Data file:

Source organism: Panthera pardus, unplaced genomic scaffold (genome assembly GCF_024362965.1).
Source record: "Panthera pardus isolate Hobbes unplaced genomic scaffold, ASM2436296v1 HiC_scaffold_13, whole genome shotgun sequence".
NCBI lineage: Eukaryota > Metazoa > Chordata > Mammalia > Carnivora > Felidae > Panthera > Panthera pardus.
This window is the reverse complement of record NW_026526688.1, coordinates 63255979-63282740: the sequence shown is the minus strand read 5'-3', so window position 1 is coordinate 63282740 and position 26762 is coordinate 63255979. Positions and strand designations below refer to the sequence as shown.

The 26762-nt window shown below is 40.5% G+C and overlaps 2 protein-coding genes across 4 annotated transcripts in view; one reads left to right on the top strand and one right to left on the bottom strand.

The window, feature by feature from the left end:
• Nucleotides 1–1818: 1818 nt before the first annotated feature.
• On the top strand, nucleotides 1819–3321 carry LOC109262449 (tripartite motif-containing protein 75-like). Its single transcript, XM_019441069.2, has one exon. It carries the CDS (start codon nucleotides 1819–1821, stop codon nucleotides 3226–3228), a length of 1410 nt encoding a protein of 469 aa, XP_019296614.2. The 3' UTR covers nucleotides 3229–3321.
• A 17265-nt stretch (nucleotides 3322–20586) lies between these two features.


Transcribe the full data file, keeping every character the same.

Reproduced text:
Source organism: Panthera pardus, unplaced genomic scaffold (genome assembly GCF_024362965.1).
Source record: "Panthera pardus isolate Hobbes unplaced genomic scaffold, ASM2436296v1 HiC_scaffold_13, whole genome shotgun sequence".
NCBI lineage: Eukaryota > Metazoa > Chordata > Mammalia > Carnivora > Felidae > Panthera > Panthera pardus.
This window is the reverse complement of record NW_026526688.1, coordinates 63255979-63282740: the sequence shown is the minus strand read 5'-3', so window position 1 is coordinate 63282740 and position 26762 is coordinate 63255979. Positions and strand designations below refer to the sequence as shown.

The 26762-nt window shown below is 40.5% G+C and overlaps 2 protein-coding genes across 4 annotated transcripts in view; one reads left to right on the top strand and one right to left on the bottom strand.

The window, feature by feature from the left end:
• Nucleotides 1–1818: 1818 nt before the first annotated feature.
• On the top strand, nucleotides 1819–3321 carry LOC109262449 (tripartite motif-containing protein 75-like). Its single transcript, XM_019441069.2, has one exon. It carries the CDS (start codon nucleotides 1819–1821, stop codon nucleotides 3226–3228), a length of 1410 nt encoding a protein of 469 aa, XP_019296614.2. The 3' UTR covers nucleotides 3229–3321.
• A 17265-nt stretch (nucleotides 3322–20586) lies between these two features.